Due to the yielding of the opening where the barrier is placed, e.g., yielding banisters, it can be difficult to decide how hard the gate has to be clamped. For this purpose the upper rod of the frame is shaped as an indicator unit. As shown in FIG. 10, a spring 87 is positioned in rod 6 for affecting a pipe section 88 in which the threaded bar 12 with the friction block 12 a is situated. On the pipe there are two indication marks 90,92, the first showing the sufficient clamping of the frame itself, the second showing sufficient clamping of the closing mechanism of the gate.

In order to improve the securing of the rubber or plastic coating (covering) 94 of the friction block on the supporting plate 96, this can be equipped with one or several holes 98, mainly three evenly distributed over the plate, and where the coating penetrates into the holes, such as by protrusions 94 a, cf. FIG. 12. The coating is thus effectively secured against stripping off by sideways forces on the gate. This applies to a loosely fixed coating as well as a vulcanized coating.

Patent Citations
Cited PatentFiling datePublication dateApplicantTitle
US4611431 *Oct 10, 1985Sep 16, 1986Gerber Products CompanyPassageway closure of adjustable width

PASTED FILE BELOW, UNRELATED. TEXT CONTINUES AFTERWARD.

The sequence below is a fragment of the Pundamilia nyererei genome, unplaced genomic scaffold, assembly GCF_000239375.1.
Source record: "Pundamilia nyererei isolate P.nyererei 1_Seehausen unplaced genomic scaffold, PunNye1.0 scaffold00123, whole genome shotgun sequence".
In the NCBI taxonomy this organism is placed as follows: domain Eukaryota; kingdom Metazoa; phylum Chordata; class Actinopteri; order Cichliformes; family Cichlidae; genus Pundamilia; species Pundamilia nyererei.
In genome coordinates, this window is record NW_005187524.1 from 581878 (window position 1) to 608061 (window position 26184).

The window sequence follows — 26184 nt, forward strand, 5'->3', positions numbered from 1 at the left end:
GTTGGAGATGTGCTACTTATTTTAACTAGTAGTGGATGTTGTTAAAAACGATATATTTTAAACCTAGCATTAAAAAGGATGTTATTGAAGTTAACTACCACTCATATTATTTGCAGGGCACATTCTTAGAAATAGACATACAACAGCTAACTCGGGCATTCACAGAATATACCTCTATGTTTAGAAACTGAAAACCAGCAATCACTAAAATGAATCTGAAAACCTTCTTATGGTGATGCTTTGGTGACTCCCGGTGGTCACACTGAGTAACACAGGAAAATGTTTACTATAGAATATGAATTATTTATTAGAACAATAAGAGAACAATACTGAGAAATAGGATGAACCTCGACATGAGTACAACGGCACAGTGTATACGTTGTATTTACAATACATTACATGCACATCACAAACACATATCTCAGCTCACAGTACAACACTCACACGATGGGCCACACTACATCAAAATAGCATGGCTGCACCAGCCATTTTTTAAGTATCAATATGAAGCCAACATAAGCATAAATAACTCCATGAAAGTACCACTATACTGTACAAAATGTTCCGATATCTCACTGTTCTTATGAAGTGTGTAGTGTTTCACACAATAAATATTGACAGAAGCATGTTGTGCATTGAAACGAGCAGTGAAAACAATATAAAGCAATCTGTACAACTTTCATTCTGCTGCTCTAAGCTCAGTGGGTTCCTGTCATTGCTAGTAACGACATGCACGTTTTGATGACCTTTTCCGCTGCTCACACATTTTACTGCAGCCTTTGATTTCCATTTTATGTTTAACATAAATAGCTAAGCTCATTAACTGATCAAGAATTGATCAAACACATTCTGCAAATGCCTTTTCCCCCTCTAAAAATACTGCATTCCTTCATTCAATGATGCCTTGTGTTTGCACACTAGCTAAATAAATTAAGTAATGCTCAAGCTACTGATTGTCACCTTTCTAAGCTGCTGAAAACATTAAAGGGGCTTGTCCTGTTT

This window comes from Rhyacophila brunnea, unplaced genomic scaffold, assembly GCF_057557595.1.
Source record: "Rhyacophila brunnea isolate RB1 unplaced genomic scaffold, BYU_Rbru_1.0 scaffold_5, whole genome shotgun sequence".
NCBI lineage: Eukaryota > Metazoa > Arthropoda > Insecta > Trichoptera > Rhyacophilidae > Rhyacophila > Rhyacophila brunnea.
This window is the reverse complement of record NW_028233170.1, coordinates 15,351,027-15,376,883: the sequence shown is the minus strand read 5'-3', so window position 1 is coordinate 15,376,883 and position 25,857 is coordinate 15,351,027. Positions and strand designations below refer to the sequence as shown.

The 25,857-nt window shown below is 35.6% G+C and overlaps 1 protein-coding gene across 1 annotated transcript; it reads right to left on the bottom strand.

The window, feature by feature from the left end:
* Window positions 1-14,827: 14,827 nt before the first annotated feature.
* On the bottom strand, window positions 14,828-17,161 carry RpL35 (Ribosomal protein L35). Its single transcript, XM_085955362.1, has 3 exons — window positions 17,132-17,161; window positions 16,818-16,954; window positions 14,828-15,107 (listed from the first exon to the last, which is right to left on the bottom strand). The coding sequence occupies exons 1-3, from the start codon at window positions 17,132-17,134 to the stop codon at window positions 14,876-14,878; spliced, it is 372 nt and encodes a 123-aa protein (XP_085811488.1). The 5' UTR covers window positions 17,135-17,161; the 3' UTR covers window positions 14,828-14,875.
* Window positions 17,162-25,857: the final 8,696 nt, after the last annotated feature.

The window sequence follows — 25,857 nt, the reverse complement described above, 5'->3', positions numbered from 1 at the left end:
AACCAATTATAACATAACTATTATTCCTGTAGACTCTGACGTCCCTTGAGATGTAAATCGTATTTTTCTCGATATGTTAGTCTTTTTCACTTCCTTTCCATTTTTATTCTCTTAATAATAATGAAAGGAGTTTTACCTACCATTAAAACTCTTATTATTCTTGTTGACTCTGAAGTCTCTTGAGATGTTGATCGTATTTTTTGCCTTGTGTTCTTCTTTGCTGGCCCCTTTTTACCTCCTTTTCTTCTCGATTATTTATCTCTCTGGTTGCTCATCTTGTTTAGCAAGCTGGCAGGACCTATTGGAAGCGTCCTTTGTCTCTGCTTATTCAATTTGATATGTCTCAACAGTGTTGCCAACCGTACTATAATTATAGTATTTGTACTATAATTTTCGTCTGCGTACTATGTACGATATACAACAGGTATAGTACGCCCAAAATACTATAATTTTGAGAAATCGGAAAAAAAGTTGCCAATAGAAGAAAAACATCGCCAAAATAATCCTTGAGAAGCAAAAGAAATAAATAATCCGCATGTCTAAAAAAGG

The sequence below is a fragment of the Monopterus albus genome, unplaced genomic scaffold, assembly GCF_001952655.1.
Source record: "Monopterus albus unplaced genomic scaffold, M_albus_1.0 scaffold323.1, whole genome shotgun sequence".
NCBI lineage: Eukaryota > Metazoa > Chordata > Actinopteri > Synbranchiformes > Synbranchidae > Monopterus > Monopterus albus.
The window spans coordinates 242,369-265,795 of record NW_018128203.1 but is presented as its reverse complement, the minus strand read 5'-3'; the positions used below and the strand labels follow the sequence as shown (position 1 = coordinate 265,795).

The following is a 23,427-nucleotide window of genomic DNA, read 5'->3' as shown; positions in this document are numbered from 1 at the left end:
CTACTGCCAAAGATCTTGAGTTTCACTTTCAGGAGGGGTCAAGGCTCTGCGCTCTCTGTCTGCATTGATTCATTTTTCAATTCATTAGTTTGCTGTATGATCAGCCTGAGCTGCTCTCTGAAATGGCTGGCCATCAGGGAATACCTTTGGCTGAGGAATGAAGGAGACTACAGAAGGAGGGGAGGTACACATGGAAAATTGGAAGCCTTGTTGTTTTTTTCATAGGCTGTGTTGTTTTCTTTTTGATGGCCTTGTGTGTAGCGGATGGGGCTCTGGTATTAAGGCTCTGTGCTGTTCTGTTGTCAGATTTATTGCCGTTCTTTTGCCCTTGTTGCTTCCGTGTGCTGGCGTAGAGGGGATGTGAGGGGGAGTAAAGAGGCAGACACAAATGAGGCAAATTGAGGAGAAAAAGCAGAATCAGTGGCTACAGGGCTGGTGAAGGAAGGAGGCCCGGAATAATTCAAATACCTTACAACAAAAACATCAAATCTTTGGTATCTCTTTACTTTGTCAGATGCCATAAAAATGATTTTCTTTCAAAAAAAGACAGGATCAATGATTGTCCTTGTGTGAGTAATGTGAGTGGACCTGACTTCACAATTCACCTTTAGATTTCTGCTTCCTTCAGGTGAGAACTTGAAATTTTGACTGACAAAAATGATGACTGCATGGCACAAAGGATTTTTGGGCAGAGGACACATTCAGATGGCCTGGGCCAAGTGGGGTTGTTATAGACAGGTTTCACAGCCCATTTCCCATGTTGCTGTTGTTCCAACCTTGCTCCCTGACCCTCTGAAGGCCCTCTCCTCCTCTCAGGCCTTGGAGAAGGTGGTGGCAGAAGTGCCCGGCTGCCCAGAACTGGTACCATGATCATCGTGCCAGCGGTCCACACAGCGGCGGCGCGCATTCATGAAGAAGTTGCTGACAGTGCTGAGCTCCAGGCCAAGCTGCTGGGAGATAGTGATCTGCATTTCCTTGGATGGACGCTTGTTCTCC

US5117585 *Aug 16, 1991Jun 2, 1992Century Products CompanyLocking apparatus for use in adjusting the width of a closure
US5396732 *Mar 29, 1993Mar 14, 1995Andersen; FinnSafety barrier
US5442881 *May 16, 1994Aug 22, 1995Fisher-Price, Inc.Pressure-fit gate assembly
US5924242 *Oct 28, 1996Jul 20, 1999Safety 1St, Inc.Safety gate
Referenced by
Citing PatentFiling datePublication dateApplicantTitle
US6655087 *Mar 16, 2001Dec 2, 2003Baby Dan A/SSafety barrier, such as for children or pets, having an extension section
US8205388 *Jun 26, 2012Adam YatesGate assembly and method of use thereof
US8341886 *Jul 10, 2008Jan 1, 2013Munchkin, Inc.Gate assembly
US9097050Dec 31, 2012Aug 4, 2015Munchkin, Inc.Gate assembly
US20060027798 *Aug 5, 2004Feb 9, 2006Clarence WinstonGate latch
US20060260195 *May 2, 2005Nov 23, 2006Witman Thomas JRepositionable gate
US20090013604 *Jul 10, 2008Jan 15, 2009Lindam LimitedGate assembly
US20090064595 *Jul 29, 2008Mar 12, 2009Lindam LimitedGate assembly and method of use thereof
US20160001824 *May 18, 2015Jan 7, 2016Diana Lee AllenSecure It Truck Bed Partition
U.S. Classification49/57, 49/465
International ClassificationE06B11/02, E05B65/00, E06B9/04
Cooperative ClassificationE05B65/0014, E06B2009/002, E06B9/04, E05B65/0007, A01K1/0017
European ClassificationE05B65/00E, E06B9/04, A01K1/00A2
Legal Events
Jan 24, 2003ASAssignment
Effective date: 20021230
Apr 28, 2005FPAYFee payment
Year of fee payment: 4
May 11, 2009REMIMaintenance fee reminder mailed
Oct 30, 2009LAPSLapse for failure to pay maintenance fees
Dec 22, 2009FPExpired due to failure to pay maintenance fee
Effective date: 20091030